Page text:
Often dismissed as a latecomer to the COVID-19 vaccine market, Valneva turned heads in October when it reported strong results in a head-to-head trial against AstraZeneca’s jab.
Six months later, Valneva of France has secured its first major approval for the shot, winning over the U.K.’s Medicines and Healthcare products Regulatory Agency. Valneva’s jab becomes the sixth COVID vaccine to be sanctioned by regulators in England.
The conditional authorization covers those ages 18 to 50. Last month, Bahrain was the first country to sanction the shot. The European Medicines Agency is conducting a rolling review of Valneva’s vaccine, the company said.
Though entering late, Valneva claims some advantages for its product. For one, it is the first whole-virus inactivated vaccine endorsed by the U.K. and could appeal to those who feel more comfortable with a traditional jab and have resisted vaccination.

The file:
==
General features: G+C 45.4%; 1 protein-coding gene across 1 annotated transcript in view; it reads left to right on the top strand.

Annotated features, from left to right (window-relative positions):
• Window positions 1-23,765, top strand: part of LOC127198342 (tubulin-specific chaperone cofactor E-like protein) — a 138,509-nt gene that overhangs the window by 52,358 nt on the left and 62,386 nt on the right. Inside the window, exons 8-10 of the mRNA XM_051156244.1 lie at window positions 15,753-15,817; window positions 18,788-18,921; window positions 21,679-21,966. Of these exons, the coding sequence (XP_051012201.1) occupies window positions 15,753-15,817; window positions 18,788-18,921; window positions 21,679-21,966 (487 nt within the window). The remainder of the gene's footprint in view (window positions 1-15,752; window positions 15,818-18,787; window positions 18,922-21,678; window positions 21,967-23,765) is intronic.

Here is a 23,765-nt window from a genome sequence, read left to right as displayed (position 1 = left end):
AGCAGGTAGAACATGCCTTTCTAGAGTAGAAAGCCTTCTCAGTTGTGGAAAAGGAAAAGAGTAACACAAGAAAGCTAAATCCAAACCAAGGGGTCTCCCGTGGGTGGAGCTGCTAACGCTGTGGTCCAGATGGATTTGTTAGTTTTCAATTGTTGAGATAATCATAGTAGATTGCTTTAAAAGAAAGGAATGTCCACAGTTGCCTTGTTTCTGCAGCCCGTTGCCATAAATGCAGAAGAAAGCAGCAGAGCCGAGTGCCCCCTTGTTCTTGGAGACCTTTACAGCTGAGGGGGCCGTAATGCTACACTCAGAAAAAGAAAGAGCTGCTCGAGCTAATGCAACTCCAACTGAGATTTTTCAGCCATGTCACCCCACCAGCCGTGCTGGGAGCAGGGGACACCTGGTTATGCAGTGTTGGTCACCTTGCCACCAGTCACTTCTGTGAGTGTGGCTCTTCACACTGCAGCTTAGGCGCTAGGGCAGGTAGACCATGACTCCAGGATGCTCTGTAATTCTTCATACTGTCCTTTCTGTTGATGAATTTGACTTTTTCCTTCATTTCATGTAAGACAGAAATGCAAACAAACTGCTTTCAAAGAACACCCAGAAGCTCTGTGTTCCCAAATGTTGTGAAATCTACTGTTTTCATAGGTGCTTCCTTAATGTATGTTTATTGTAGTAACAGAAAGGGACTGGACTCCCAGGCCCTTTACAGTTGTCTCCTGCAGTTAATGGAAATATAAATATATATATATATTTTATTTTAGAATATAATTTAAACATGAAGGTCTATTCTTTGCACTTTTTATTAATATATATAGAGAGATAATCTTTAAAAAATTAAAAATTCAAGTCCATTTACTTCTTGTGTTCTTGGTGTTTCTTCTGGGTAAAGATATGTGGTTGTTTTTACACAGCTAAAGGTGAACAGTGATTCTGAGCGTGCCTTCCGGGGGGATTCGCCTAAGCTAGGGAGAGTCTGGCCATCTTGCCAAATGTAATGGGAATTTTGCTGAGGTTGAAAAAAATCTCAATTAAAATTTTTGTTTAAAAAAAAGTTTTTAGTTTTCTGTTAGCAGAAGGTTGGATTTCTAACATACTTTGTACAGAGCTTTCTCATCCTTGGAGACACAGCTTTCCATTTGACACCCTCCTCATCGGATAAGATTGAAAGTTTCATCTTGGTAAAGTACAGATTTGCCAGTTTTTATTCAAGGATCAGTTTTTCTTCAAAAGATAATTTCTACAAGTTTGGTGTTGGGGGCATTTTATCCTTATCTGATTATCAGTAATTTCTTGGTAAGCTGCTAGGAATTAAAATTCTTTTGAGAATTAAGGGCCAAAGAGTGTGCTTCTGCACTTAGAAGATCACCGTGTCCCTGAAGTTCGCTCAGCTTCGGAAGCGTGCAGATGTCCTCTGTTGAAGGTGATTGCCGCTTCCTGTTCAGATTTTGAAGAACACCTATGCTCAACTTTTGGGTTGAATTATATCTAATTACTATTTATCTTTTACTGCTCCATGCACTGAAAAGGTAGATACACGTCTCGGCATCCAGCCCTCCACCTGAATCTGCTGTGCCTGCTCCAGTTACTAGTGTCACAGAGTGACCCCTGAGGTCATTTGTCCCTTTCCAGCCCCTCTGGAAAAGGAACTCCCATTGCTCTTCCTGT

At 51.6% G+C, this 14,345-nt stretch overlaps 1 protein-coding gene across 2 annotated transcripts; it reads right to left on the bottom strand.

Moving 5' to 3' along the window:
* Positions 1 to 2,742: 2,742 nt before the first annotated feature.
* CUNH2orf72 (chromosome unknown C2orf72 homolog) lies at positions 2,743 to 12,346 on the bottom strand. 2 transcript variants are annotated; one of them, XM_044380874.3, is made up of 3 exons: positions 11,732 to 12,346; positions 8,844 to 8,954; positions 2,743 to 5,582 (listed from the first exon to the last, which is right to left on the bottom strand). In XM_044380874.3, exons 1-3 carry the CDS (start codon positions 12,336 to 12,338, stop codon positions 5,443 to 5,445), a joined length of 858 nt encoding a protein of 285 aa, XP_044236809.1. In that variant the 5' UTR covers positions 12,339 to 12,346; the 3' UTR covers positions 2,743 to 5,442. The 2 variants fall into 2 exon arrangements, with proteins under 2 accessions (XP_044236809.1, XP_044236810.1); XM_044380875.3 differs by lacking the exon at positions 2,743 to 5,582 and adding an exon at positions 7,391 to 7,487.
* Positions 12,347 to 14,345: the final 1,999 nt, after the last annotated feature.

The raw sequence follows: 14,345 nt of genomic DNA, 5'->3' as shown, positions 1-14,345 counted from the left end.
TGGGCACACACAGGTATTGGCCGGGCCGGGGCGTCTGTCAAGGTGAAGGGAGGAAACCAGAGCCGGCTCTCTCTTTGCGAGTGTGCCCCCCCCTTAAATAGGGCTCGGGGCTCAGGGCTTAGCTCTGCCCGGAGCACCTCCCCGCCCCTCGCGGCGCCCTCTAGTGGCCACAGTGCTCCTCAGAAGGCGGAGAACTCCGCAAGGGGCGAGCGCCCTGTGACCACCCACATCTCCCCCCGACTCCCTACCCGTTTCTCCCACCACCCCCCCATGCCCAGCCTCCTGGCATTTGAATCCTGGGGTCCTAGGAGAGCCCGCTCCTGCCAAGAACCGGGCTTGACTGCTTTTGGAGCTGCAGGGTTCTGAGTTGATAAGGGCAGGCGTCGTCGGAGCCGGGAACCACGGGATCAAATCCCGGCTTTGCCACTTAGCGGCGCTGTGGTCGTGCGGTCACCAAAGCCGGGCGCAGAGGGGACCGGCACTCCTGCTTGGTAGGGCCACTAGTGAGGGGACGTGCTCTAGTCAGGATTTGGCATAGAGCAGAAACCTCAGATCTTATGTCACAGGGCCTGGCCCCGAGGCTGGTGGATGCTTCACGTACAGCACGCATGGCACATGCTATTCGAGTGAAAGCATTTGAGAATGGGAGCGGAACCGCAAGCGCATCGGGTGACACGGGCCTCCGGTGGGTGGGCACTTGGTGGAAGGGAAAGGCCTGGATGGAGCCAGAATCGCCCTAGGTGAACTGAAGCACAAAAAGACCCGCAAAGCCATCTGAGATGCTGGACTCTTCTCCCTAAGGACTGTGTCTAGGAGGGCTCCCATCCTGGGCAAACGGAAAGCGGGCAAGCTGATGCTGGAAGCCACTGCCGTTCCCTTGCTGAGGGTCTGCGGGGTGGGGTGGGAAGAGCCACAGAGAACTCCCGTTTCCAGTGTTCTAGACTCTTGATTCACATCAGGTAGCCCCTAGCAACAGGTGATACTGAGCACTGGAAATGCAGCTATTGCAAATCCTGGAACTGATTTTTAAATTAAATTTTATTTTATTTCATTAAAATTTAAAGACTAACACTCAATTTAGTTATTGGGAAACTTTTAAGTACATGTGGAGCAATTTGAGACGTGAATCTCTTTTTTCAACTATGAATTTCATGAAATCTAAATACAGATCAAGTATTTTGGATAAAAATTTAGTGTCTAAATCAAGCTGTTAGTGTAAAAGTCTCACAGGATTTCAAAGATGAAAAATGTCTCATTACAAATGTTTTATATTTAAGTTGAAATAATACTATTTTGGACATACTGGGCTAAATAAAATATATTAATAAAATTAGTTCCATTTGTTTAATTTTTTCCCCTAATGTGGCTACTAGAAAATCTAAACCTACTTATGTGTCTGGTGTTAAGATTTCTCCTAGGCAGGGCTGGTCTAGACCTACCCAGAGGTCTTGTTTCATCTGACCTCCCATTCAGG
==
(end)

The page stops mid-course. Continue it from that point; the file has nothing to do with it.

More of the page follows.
“This authorization could pave the way for the availability of an alternative vaccine solution for the U.K. population,” Valneva CEO Thomas Lingelbach said in a release. “We continue to receive messages every day from people who are looking for a more traditional vaccine approach. We believe that this new approval could also lead to additional marketing authorizations in other regions of the world.”
Like vaccines commonly used for decades to protect against polio and the flu, it is developed by growing the virus in a lab and inactivating it so it can’t replicate in the body but still prompts an immune response.
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Experts say that using the whole virus—as opposed to just the spike protein—may make this type of vaccine more effective against emerging variants.
The other COVID vaccines approved in Britain are made by Moderna, Pfizer-BioNTech, AstraZeneca, Johnson & Johnson and Novavax, though the last two are not currently available in the country.